If you’ve ever met a beer-drinking horse, it makes more sense than you might think. Beer brewers use yeast to convert sugar into alcohol; brewer’s yeast is the byproduct of that fermentation process and most horses enjoy it. Before adding it to your horse’s diet, check the nutrition label on your feed bag—many commercial equine feed manufacturers already add brewer’s yeast. They may also list it under the scientific name Saccharomyces cerevisiae.
Consistent Food Intake
When it comes to food, horses are not that different from people: unless they’re extremely hungry, they like to eat what they like and will balk at foods they don’t. But horses are much more sensitive to changes in their diets than humans—not just changes in type of food, but also changes in quantities. Some are more sensitive than others, and inconsistent eating patterns can increase the likelihood of digestive disorders such as colic. Adding an ingredient to their feed that makes it taste better helps mitigate that outcome by contributing to a more consistent food intake.
Brewers' yeast is an excellent source of several B vitamins. However, unless your horse is in a challenging work program he likely doesn’t need vitamin B supplementation. The exception to this is if he suffers from a B1, or thiamine, deficiency. If your horse is young and just getting into a training program but seems a bit tired and depressed, check his thiamine levels. Another symptom of thiamine deficiency is decreased appetite.
Your horse will likely benefit from biotin, another B vitamin. Hoof supplement manufacturers add biotin to strengthen hooves and maintain hoof health.
Protein and Minerals
If you are looking for a way to add protein to your horse’s diet, brewers' yeast is a viable option for high-quality protein. It also contains phosphorous, selenium, iron, zinc and chromium. Talk to your veterinarian or an equine nutritionist before adding additional protein and phosphorous. Too much protein can cause your horse to sweat excessively, which can lead to dehydration. If he gets more protein than he needs, he’ll excrete it, creating unhealthy ammonia in his living environment.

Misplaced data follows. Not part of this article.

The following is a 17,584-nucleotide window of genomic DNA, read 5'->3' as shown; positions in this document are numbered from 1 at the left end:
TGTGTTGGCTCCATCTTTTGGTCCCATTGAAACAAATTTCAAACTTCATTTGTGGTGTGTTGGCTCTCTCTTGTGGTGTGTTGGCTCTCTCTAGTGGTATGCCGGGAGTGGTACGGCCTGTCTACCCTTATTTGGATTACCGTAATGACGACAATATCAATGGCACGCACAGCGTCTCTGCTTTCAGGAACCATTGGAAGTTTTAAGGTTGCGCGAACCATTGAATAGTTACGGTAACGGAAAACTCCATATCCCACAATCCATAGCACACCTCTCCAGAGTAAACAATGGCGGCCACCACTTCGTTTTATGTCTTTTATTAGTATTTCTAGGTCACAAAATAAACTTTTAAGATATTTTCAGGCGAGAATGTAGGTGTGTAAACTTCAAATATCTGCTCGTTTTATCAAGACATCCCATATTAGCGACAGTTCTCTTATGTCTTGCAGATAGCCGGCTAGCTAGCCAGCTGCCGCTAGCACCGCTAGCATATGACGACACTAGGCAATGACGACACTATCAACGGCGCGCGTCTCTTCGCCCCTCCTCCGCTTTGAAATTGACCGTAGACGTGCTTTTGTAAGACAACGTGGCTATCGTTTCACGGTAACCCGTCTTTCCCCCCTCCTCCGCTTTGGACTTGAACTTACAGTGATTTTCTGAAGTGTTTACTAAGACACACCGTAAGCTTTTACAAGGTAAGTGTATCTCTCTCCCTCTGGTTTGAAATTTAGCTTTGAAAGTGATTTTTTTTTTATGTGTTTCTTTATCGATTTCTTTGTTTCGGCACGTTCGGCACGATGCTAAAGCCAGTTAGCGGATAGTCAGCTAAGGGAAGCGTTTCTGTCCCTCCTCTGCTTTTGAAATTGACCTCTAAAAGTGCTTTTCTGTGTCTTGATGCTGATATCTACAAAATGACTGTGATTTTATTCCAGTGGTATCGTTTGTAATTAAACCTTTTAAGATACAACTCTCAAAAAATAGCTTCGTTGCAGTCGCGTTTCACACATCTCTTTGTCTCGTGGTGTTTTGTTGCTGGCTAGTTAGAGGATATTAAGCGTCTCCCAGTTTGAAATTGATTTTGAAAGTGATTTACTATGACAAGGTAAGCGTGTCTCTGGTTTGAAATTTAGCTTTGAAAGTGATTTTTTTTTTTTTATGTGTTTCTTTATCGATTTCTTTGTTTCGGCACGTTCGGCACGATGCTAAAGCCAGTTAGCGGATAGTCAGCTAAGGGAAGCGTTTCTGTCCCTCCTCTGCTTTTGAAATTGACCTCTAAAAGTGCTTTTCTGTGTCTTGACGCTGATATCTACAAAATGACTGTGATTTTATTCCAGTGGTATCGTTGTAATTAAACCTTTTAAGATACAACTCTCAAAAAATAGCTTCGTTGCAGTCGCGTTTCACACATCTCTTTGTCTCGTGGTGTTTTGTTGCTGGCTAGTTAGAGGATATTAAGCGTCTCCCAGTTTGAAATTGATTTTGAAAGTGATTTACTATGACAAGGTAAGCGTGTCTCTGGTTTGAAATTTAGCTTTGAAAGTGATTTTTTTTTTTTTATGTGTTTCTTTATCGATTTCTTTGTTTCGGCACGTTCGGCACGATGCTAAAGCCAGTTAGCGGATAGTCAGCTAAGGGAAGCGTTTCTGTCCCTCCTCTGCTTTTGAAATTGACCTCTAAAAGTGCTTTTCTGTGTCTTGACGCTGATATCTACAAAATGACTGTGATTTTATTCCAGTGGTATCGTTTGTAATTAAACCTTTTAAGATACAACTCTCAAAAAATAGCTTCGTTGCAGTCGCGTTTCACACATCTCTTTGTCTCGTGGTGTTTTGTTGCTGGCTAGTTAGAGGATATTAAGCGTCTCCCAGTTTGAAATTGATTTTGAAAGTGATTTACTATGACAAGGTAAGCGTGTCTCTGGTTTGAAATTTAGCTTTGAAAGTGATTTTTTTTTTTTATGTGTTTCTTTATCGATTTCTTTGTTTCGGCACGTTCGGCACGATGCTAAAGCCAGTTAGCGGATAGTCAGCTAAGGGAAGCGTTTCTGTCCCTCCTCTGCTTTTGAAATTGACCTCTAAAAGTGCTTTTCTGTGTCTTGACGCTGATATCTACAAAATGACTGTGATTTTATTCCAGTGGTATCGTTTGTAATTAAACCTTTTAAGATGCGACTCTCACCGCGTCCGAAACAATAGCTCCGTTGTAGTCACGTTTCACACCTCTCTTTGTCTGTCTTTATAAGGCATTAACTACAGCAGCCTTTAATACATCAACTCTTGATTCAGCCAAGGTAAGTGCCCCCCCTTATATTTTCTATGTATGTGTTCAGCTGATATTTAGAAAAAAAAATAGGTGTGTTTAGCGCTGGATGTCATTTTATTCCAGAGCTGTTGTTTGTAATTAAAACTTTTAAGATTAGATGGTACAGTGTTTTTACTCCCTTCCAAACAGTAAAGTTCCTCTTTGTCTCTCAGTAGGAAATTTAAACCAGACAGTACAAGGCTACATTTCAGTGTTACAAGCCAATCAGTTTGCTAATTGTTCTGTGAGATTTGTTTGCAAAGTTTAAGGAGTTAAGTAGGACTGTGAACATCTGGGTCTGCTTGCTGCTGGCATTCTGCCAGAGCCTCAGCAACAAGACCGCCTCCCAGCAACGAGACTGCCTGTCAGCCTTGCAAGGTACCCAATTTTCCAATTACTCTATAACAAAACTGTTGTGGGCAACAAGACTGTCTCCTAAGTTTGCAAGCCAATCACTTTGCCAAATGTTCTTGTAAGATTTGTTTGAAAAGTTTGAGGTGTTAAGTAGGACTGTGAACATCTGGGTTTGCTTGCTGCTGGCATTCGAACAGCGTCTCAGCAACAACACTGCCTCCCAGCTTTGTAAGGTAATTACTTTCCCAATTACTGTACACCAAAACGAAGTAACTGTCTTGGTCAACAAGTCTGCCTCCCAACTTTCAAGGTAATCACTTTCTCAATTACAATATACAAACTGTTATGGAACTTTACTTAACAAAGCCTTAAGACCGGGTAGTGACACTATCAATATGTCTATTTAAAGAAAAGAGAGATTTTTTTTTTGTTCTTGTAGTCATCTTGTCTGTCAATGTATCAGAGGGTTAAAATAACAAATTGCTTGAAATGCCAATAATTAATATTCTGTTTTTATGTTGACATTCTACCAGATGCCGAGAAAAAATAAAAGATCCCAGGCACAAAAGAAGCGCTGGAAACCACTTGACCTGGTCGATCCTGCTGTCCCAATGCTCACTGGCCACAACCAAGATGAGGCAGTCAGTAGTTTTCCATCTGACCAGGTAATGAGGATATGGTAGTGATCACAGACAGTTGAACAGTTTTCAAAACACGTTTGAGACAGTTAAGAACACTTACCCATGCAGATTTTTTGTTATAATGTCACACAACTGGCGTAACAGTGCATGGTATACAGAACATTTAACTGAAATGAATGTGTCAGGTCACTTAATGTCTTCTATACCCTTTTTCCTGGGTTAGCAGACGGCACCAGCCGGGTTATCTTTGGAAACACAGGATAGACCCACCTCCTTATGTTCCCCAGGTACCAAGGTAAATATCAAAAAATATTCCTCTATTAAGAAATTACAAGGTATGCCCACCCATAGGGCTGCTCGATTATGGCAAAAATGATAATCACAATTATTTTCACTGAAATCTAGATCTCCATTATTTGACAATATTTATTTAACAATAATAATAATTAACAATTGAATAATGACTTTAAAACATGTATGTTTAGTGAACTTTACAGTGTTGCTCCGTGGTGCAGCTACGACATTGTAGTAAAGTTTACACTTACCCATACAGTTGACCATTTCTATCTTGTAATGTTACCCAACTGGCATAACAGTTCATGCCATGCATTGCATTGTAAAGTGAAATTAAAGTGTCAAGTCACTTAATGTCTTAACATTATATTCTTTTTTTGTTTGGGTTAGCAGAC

Your horse may need additional phosphorous if he is on a diet high in calcium, to achieve a proper calcium-to-phosphorous ratio. Typically, however, it’s calcium that horse owners need to worry about, since your horse should get about twice as much calcium as phosphorous.
When you think of brewers' yeast you may automatically think of digestive benefits, since yeast is used for equine probiotic supplements. However, those probiotics contain live yeast organisms, and brewers' yeast organisms are dead. Your horse may or may not receive digestive benefits from brewer’s yeast, but digestive research on horses is not conclusive. At a minimum, and considering its other benefits, adding it won’t hurt him.
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